Are you a church communicator? Ready to get better? Let us help you on your journey.
The Certification Lab is a two-day, intensive workshop designed to equip church communicators to go to the next level. It’s a small group experience so you get help specific to your situation, as well as on-going follow up with experienced communication pros.
- April 24-25, 2017 – Atlanta
- June 5-6, 2017 – Austin, Texas
- June 26-27 – St. Louis (Advanced event)
- July 24-25, 2017 – Cincinnati
- Sept. 25-26, 2017 – Dallas
Hangout With the Instructors
What’s the Certification Lab like? Get a taste of the event and meet our instructors in this hangout video:
Ready to Get Better?
Our instructors have more than 40 years combined experience. They’re got some knowledge to drop. You can soak it up by checking out the many articles they’ve written sharing their insights:
- If you feel like you’re doing it wrong, you’re not alone. No one has it all figured out, but all of us have something figured out. So let’s share.
- “Creating a communication team that’s healthy and sustainable starts with me being healthy and sustainable.”
- Sometimes we fall into a habit of allowing the work to control us instead of us controlling the work. Personal boundaries can help you be more productive.
- When wrapping a gift it needs to fit in the box. The same is true for your responsibilities. Your church can’t communicate well if you’re stretched too thin.
- Being teachable is essential if we are going to help our churches make progress. Learn how to embrace change.
- It’s not easy to keep ego in check. Even in the church. Here’s how you can disarm that explosive ego: Embrace humility, be teachable and submit to the Spirit’s leading.
- Church communication is a journey where we learn from our mistakes, but we don’t have to do it alone. We can learn from each other, so let’s do it.
- Three simple phrases: “Thanks so much. Help me. I’m stuck.” Use them. Realize that you’re not the only church communicator struggling to keep up.
- Remember that you get to do this, you don’t have to do it.
- A lot of times communicators feel like they’re making it up as they go along. What they really need is confidence.
- How to handle communication requests from multiple ministries without chaos.
- 7 ways to kill your bulletin.
- How to do church service planning in advance.
- Texting & tools: “A lot of times we get caught up with methods, when the truth is methods change but message never changes.”
- It’s easy to fall into maintenance mode, just trying to keep your head above water.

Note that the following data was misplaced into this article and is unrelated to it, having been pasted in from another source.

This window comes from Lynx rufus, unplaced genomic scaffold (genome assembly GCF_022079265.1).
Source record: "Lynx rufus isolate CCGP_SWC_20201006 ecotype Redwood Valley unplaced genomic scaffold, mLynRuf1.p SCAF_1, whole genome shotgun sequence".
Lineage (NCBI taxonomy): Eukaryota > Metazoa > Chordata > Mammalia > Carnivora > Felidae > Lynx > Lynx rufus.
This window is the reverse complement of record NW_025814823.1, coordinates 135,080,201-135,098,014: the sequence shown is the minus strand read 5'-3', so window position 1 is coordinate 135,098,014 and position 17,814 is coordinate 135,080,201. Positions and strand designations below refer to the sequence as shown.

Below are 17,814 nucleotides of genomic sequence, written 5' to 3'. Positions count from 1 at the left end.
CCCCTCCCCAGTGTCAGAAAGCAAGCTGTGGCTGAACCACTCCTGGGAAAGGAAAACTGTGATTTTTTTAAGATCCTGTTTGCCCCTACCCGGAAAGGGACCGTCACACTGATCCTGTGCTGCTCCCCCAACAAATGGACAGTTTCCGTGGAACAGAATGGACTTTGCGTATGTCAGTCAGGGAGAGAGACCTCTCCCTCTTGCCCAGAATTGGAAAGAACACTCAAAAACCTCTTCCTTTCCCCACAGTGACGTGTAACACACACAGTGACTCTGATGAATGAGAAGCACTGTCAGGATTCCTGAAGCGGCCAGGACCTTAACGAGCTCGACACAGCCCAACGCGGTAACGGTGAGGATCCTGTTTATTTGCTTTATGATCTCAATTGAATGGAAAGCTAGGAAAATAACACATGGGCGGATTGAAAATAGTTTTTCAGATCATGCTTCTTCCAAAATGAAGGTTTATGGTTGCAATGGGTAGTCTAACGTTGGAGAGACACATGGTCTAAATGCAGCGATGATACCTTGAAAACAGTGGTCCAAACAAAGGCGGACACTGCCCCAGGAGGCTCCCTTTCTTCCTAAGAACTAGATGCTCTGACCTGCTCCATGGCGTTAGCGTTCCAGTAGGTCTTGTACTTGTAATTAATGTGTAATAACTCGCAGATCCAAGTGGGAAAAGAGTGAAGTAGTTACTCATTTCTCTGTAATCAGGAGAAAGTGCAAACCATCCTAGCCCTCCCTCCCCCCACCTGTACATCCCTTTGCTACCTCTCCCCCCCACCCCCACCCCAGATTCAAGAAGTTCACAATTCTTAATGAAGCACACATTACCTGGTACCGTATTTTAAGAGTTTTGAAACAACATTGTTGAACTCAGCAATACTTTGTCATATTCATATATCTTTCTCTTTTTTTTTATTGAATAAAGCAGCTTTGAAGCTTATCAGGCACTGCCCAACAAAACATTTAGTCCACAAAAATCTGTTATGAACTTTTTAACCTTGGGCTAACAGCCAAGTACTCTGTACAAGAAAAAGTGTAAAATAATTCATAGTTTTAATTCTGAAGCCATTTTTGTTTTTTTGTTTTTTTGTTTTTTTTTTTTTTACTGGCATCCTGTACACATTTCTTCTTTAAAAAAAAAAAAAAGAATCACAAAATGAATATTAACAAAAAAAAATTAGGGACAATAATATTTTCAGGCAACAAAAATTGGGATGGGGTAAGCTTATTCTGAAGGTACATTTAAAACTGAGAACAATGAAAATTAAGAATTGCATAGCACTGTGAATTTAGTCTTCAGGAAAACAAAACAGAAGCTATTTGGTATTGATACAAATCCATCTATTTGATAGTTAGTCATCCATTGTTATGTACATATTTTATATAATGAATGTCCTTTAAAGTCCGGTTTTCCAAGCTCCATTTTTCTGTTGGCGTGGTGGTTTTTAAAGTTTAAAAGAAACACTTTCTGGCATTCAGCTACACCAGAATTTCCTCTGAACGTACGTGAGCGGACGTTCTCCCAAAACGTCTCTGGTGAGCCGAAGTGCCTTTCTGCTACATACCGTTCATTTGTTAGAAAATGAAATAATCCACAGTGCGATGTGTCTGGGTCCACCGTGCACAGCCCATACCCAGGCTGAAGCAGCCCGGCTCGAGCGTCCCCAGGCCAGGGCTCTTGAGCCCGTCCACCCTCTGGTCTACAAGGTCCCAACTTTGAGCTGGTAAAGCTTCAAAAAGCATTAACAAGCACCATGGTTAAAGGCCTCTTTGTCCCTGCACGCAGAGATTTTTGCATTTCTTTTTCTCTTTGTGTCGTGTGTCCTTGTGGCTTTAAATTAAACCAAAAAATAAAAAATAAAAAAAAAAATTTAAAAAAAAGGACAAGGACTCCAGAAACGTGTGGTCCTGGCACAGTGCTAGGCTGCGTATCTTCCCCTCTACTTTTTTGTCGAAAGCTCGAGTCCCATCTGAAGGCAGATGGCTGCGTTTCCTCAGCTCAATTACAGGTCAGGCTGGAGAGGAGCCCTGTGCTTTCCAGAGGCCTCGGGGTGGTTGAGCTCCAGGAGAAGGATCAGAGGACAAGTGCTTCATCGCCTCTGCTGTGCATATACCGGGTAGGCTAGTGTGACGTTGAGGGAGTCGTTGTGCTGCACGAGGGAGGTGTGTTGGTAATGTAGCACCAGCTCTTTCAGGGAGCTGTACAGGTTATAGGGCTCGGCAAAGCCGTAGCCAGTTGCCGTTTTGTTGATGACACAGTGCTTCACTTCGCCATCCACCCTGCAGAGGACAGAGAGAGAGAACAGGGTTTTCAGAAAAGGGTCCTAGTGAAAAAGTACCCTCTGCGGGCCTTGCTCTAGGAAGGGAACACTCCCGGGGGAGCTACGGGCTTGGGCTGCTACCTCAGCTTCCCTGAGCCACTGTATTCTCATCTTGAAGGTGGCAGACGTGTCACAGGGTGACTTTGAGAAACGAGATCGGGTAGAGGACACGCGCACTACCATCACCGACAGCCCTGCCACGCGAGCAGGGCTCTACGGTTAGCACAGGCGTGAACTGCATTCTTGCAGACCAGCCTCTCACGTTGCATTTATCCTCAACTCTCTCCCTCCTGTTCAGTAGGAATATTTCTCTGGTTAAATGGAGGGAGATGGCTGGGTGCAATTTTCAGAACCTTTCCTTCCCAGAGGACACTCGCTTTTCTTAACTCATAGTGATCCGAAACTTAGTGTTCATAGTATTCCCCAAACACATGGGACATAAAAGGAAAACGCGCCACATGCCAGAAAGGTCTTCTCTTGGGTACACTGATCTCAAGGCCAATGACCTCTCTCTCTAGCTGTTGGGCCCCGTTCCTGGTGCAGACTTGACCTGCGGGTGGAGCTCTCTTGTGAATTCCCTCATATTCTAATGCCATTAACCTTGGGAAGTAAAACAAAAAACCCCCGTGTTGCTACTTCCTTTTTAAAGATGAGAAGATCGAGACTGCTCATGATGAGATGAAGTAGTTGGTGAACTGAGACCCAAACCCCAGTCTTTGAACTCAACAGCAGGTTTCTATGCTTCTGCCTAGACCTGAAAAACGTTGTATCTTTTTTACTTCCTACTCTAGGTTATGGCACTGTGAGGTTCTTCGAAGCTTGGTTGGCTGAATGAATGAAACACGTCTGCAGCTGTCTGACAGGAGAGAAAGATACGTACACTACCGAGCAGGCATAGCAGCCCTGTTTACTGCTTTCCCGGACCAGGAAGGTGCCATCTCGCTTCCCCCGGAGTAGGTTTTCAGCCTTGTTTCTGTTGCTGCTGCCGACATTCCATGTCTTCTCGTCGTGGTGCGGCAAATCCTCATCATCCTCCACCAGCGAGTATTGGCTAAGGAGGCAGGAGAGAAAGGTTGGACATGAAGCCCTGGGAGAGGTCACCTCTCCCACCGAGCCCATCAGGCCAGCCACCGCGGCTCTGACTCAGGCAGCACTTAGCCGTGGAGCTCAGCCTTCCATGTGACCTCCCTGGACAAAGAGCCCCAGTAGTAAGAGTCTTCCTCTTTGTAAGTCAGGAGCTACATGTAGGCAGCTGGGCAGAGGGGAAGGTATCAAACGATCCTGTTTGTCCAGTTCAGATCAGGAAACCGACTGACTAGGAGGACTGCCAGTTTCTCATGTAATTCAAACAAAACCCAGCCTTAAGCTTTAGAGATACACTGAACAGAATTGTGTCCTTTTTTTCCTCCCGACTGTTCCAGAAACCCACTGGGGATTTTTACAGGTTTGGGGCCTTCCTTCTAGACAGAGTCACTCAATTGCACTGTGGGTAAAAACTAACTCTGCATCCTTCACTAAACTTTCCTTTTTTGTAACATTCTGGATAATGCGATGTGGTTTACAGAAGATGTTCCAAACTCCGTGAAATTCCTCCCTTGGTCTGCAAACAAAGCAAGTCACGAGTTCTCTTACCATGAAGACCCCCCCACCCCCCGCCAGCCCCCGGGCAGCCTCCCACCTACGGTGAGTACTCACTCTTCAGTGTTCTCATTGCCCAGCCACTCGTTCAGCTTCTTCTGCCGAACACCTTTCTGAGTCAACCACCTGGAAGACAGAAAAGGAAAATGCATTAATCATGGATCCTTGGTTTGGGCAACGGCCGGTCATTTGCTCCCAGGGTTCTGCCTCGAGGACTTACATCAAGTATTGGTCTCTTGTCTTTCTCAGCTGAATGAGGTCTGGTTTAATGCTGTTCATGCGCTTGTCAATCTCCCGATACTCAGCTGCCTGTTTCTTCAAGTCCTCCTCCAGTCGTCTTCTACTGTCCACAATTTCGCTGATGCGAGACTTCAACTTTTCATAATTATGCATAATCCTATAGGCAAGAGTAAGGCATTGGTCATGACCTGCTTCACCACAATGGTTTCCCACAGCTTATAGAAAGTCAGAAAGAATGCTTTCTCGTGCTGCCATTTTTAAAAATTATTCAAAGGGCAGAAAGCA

- When you run out of creative juice, you need to refuel your creativity. Here are three simple ideas to recharge, refresh and renew your creativity.
- The pursuit of excellence can be frustrating, wasteful and exhausting. We need to redefine excellence. It’s not about measuring up, but making the most.
- Are your creative meetings boring? Not cool. Here are five ways to transform boring brainstorms into the energizing, creative experience you need to bring world-changing ideas to your church.
- When we lack resources we get the opportunity to start being innovative.
- Creativity isn’t magic. It’s about identifying barriers and problems.
- The best marketing strategy is to just stay calm and tackle it one bite at a time.
- Communities are growing, but churches are in decline. Does your community know what your church offers? Would anyone notice if you church closed its doors?
- People in your community have no interest in attending your church. It’s not you. And it’s not them. It’s us. We need to change.
- As church communicators, we need to create and enforce boundaries within the church staff. Otherwise, last-minute decisions become the norm and productivity will be continually halted by detours.
- Pushback can grind you down. But there are ways to triumph over pushback.
- Church communicators who lead up well are those who approach the future with hands wide open.
- Communicators need a seat at the table.
- Help your leadership move past what currently is and envision what could be.
- Tear down the ministry silos and learn to play well with others.
- Getting volunteers plugged in to your communications team can be difficult. Here are four ways to engage volunteers.
- Volunteers need to consider the benefits, the needs and the cost of volunteering. Leaders do too.
- Be a church-first person.
Certification Lab in Action
Check out these recaps of past Certification Labs:
- Nashville 2016 Reaction and Social Media
- San Antonio 2016 Recap and Social Media
- Atlanta (Advanced) 2016 Recap and Social Media
- St. Louis 2015 Recap and Social Media
- Dallas 2015 on Social Media
- Southern California 2014 on Social Media
- Atlanta 2014 on Social Media
- Nashville 2013 Recap
What Do the Participants Say?
Jenny Rain, communications director for National Community Church in Washington, D.C., attended the Atlanta Certification Lab after being on the job for just over a year. Watch as she shares her experience and what she learned:
Three communicators from the Nashville Certification Lab in 2013 share their experience.
And a few tweets from Atlanta:
One of the most worthwhile things I've ever done for myself and my ministry #certlab
— Julie Snyder (@Bless81) October 14, 2014
Learned more about communications today at #certlab than I have in the past year. Also tweeted more today than I have in a year.
— Robert Carnes (@jamrobcar) June 9, 2014
— Allison Flores (@allisonfloreal) October 14, 2014
If you’re ready to check out Certification Lab, register now.